Friday, May 7, 2010

I recently was honored to help lead the Wounded Warrior Project’s Soldier Ride through Annapolis, as part of a four day series of rides known as the "White House to the Lighthouse", beginning at the White House and ending in Annapolis. The goal of the ride is to rehabilitate severely wounded soldiers in mind and body.

This was my third year guiding the thirty-five wounded vets around the narrow streets of Annapolis and I feel blessed to be a part of such an inspirational mission. Half of our riders have lost at least one limb, and many have lost both legs and ride specially designed tricycles. For most of the riders, this is their first foray back into normal life and their first test is a hard one indeed.

They began their journey with a 20-mile ride through Washington and Arlington Cemetery. Day two found them riding through the streets of Baltimore, hosted by Under Armour and ending with a Orioles/Yankees game. Day three was a hot and difficult 33-mile ride from Andrews Air Force Base to Annapolis, with a crab feast at Mikes’s sponsored by Boston Scientific. And the final day we did a 21-mile romp through Annapolis, ending at Armadillos, where Brendan the owner pulled out all the stops for the tired riders.

This year we had two amputees who had lost their legs less than two months ago in Iraq. To see these brave men and women cope with their traumatic injuries is to make one realize how blessed we are to be healthy and whole. And when you see these proud vets riding their hearts out, you find yourself often crying with both joy and sadness.

But this is not a pity party. None of the riders want you to feel sorry for them. The Soldier Ride is a journey that leads from the hospital bed at Walter Reed to a brave new life in wherever they call home, and they want only respect.

The logistics of a Soldier Ride are mind-numbingly complicated. U-Haul is the major sponsor and they provide the trucks that haul the bikes and gear around and service the riders at every stop.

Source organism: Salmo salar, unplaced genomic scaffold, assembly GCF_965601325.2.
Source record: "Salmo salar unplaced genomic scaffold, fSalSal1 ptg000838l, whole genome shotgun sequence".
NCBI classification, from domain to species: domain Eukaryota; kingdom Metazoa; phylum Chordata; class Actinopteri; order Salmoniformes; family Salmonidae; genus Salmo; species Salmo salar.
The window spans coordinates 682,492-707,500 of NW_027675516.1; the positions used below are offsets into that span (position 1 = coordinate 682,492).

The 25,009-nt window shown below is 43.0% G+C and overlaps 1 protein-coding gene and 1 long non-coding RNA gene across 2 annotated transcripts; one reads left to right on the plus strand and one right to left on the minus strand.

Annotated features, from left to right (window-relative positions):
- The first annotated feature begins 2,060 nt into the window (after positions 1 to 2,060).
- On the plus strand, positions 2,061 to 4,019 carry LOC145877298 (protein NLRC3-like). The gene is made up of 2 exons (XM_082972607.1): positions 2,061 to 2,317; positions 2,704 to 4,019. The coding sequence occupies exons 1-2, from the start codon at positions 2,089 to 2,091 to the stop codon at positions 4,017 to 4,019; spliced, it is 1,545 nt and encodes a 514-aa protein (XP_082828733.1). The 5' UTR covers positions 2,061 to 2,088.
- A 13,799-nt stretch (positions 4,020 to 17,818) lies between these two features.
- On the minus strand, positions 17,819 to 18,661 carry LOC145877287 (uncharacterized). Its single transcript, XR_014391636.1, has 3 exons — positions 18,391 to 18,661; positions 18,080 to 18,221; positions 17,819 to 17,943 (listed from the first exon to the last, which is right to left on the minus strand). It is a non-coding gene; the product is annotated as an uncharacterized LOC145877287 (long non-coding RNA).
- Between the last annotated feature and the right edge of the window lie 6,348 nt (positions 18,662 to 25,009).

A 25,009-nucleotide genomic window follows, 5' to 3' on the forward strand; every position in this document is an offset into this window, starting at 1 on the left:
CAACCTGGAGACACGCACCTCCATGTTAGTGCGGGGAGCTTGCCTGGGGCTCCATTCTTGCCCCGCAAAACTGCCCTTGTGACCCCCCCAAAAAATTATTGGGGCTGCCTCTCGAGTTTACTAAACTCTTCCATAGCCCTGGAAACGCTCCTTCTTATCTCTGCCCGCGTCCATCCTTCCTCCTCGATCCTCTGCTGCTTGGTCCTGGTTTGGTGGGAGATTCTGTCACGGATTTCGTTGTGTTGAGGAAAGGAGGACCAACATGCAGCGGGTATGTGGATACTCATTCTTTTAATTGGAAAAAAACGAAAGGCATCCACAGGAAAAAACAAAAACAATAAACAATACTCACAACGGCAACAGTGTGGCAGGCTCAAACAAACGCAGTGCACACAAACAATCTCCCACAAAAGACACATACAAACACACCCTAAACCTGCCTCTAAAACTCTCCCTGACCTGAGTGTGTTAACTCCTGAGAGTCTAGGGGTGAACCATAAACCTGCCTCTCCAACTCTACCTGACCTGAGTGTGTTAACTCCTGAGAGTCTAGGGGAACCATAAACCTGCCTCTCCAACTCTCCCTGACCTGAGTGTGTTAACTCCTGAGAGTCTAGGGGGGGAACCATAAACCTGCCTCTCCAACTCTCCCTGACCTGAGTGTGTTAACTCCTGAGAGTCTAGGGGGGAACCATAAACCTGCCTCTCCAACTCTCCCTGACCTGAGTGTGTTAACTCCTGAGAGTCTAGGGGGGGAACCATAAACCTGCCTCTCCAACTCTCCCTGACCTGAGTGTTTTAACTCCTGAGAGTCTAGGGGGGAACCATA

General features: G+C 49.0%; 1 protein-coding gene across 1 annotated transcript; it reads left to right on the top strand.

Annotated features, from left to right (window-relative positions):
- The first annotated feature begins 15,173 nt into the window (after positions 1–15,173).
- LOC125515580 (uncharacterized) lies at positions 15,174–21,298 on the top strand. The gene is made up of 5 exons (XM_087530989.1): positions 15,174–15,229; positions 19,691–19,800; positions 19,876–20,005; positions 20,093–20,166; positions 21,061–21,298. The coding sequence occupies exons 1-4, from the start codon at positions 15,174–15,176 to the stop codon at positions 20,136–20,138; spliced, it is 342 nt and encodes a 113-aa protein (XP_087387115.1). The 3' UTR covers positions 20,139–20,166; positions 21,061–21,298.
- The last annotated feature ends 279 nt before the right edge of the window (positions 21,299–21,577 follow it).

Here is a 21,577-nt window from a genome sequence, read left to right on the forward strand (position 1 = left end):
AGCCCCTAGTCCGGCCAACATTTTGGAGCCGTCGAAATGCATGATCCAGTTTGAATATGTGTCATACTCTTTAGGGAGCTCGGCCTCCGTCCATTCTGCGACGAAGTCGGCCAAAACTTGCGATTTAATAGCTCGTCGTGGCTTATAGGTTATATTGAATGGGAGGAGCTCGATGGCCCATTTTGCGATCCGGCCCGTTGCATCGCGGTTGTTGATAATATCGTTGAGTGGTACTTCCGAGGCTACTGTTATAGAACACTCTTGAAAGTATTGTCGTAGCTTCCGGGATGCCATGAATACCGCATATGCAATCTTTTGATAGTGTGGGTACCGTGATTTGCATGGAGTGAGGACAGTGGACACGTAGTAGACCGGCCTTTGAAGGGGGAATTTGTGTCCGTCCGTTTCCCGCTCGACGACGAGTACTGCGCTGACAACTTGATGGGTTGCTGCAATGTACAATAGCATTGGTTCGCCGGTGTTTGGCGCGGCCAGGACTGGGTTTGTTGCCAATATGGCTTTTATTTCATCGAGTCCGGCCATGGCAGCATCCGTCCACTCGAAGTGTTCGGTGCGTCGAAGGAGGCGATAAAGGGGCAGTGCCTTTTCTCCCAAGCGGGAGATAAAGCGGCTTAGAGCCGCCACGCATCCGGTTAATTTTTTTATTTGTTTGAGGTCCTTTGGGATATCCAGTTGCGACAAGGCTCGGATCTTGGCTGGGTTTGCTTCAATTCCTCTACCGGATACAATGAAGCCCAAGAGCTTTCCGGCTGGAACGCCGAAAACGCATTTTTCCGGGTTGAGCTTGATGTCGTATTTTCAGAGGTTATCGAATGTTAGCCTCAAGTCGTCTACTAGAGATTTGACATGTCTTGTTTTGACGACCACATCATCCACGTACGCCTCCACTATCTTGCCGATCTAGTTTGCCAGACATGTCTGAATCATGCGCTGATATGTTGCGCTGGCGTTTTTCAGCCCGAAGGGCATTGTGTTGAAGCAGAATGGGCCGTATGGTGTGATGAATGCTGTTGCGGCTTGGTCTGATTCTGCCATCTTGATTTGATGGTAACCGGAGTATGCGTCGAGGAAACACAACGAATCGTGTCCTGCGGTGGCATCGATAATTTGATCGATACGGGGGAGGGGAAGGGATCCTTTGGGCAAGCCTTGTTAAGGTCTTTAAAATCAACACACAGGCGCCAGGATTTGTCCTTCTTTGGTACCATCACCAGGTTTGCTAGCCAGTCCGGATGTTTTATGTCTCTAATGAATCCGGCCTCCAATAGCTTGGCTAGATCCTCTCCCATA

TREK bicycles provides helmets, shirts, and tricked-out bikes for those riders who can handle a standard bicycle.

But how can a person who has had their legs blown off ride a bike?

There are two vendors who supply the basic prototypes: ICE Trikes out of Great Britain and Catrike out of Florida. These are low-rider tricycles with hand cranks outfitted with special breaks, gears, and steering column.

The bikes are then handed off to a company called Creative Mobility out of St. Charles, Illinois, owned by a Hallmark Hero named Hal Honeyman. Hal started his business in 1975, and when is son Jacob was born with cerebral palsy he began a quest to give his handicapped son a way to be like other kids and ride a bike. This led him to design special $2,000-$5,000 bikes that allow mobility for anyone, no matter their disability.

"Every person we run into has a different set of strengths and weaknesses, and our job is to find their strengths. They might be able to use their arms, or legs, or any portion of that, and we identify the things that they can use to get out and ride and be successful."

There are eight regional Soldier Rides around the United States each year and Hal attends every one and tailors the bike for the needs of each soldier who is like a unique fingerprint and presents a special technical problem. Hal works with the physical therapists at Walter Reed, making sure that the bikes fit properly for every wounded warrior.

At the end of our final ride on Saturday, Hal asked me about the Alex Hailey/Kunta Kinte Memorial at the City Dock. I took him over and explained Annapolis’ slave trading past and we looked at the story boards which told the tale of lost lives and perseverance. It was a story Hal could relate to.

"Every day that I come to work or do a Soldier Ride, I get to see someone become mobile. And mobility opens the doors to independence and greater self-esteem."

We both started to cry.

The Soldier Ride will do that to you. It teaches you that no matter what curves life throws at you, you can’t give up.

I asked Hal if he had ever encountered a veteran who was so badly maimed that he couldn’t be outfitted on a bike?

"Only one. We have a veteran at Walter Reed who has lost all or portions of all four limbs. We haven’t figured out how to get him on a bike yet. But we will."

Let us all hope and pray this valiant soldier can ride with us next year in Annapolis.

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